Introduction: Make-Up the Vanity

Check out the transformation (and 'how to' of course) of turning a drab desk into a glam vanity!

This desk was a piece of trash that someone was going to throw away that I deemed savable. Now it has a home in our Master Bedroom!!

Step 1: Gather Supplies

Supplies needed:

Step 2: Remove Drawers

Remove drawers so each piece can be painted separately.

Step 3: Remove Hardware

Remove hardware to paint the drawers. These broken hardware pieces were discarded and upgraded hardware is installed in Step 8.

Step 4: Set Up a Well Ventilated Work Area

My favorite spot to work with chemicals and spray paint is outside where I do not have to worry about fumes or overspray.

Step 5: Deglosser

Use a rag and apply a thick coat of deglosser following the manufacturer's instructions. Wear gloves and glasses! Deglosser replaces the need for sanding.

Deglosser vs Sandpaper: This was my first time using deglosser vs. sanding and I loved it!! I chose deglosser for this particular project because the wood was in great shape and just needed the top gloss layer removed. If there had been imperfections in the wood I would have used a sander and sandpaper.

Deglosser will micro-etch the surface so the new paint can adhere - seen in this blurry picture. I applied 3 coats.

Step 6: Spray Paint

3-4 coats is my preferred coverage for spray paint.

***Now I chose to use metallic spray paint instead of Silver Leaf because of the research I did on How To Silver Leaf. It is very tedious, messy, time consuming, and more expensive. After reading advice from several other bloggers comparing silver leaf vs metallic spray paint, metallic spray paint was the recommended option. I'm extremely glad I used spray paint as it took me about 10 minutes of spray time - can't beat that!***

Note: I definitely recommend buying this handy spray grip for $3! It saves your hands from cramping and makes the job much more enjoyable!

Step 7: Apply Polycrylic

This is where I made a HUGE mistake! I wanted to keep the fast pace going of spray painting, so I opted for the Polycrylic in a spray can... NEVER AGAIN on furniture! Use the polycrylic in a paint can - which I have linked.

I shook the can extremely well and was working in the recommended temperature, but the spray can kept leaving drip marks everywhere... IT LOOKED AWFUL!

Lesson learned: I sanded the surface to get rid of the drip imperfections, added another coat of metallic spray paint, and used the correct polycrylic!

Polycrylic vs Polyurethane: Polycrylic dries crystal clear and is water based. It won't hold up well to heat and chemicals and overall isn't as durable as polyurethane. Polyurethane dries with a yellow-ish tint and is oil based. It is more durable especially in heat. Both come in a variety of finishes from satin to gloss. My recommendation is to always use polyurethane on a darker color where a yellow-ish tint will not be visible. However, polycrylic does a fantastic job when needed on those white and lighter color paint jobs that need to be protected.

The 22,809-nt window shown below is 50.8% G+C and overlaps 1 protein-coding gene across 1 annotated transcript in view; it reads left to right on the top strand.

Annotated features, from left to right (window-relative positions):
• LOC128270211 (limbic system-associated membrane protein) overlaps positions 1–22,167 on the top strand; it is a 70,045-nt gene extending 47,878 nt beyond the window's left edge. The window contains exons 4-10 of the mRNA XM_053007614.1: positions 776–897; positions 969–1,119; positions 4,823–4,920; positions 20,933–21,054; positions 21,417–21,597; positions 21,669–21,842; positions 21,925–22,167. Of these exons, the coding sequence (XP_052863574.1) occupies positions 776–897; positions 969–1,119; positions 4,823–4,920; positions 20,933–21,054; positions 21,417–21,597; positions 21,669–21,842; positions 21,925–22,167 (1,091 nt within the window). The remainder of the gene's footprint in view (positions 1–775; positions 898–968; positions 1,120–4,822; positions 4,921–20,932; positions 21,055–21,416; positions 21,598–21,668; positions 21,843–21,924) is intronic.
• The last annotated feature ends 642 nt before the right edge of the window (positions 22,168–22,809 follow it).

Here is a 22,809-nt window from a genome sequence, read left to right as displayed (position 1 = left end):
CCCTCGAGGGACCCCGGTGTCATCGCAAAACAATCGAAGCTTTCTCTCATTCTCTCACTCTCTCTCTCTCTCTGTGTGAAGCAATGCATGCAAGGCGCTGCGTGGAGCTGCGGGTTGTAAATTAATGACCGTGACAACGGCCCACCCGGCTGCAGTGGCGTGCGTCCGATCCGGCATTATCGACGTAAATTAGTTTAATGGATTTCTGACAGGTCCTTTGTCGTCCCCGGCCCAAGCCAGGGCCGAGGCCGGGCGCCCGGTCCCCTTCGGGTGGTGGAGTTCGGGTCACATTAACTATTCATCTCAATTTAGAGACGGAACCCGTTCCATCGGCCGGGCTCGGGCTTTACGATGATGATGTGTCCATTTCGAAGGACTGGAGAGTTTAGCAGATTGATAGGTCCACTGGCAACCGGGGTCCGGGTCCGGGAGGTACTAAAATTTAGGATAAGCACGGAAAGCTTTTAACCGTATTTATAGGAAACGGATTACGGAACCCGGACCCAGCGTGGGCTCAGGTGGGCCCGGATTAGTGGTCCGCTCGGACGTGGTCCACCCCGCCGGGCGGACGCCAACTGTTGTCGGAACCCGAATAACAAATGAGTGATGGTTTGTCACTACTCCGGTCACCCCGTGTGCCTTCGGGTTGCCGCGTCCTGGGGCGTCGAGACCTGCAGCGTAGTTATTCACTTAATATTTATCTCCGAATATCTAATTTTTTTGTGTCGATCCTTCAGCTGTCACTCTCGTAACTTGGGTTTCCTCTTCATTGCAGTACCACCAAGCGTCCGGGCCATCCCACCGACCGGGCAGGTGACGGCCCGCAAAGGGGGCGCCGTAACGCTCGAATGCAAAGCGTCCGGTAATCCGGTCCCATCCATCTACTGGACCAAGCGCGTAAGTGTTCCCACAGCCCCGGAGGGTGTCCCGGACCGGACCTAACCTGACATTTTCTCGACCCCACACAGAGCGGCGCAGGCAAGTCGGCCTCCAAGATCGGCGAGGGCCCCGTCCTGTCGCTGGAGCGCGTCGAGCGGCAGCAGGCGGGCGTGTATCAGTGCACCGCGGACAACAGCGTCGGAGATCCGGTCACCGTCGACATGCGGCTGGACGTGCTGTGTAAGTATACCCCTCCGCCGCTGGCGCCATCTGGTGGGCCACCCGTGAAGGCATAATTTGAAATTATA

Note: Wipe down the surface between each coat - especially after sanding. The last thing you want is residue stuck underneath the surface of your paint which will lead to easy chipping!

Step 8: Add Hardware

Older furniture is known for not having standard sized knobs and drawer pulls. The new purple crystal knobs I ordered from Amazon came with thinner bolt heads than had previously been drilled (1st picture). I just added a washer which easily took care of my problem (2nd & 3rd picture)!

Step 9: Fix Drawer Slides

Whether adding completely new slides as seen in my blog post Dressing Up a Dresser or fixing some low hanging plywood that caused difficult drawer movement (this vanity) - usually old furniture needs some type of mechanical fixing.

I used my Milwaukee right-angle drill to get into some tight spaces.

Step 10: Enjoy!

I absolutely love that I have tons of storage for all my makeup and hair products and especially the fact that I don't have to fight Matt for room in the bathroom while getting ready! It's super girly and it's all mine!!

-Brooke

Comments

author
gen850 (author)2017-01-26

Lovely. Why did use a thick coat of deglosser, why three coats and how did you know to add more coats? I was going to try using it on window trim. Thanks

author
mullenshome (author)gen8502017-01-26

I used a thick coat of deglosser per the instructions: "Fold and re-saturate cloth frequently to prevent re-depositing of soils".

I used 3 coats per my judgement; since I use this vanity every day I did not want to risk the paint not adhering properly to the wood. Only 1 coat is needed per the directions of Klean Strip Deglosser, but I just wanted to be safe than sorry. I have used deglosser on window trim, using 1 coat of deglosser, and the paint adhered perfectly :D

I hope this helps!

author
violetsmuse (author)2017-01-18

I am inspired... beautiful job!

author
mullenshome (author)violetsmuse2017-01-18

I am so happy :) Thank you!

About This Instructable

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Bio: We are Matt and Brooke Mullens! We have been married since 2013, started our rental business in 2014, and spend all of our free time ... More »
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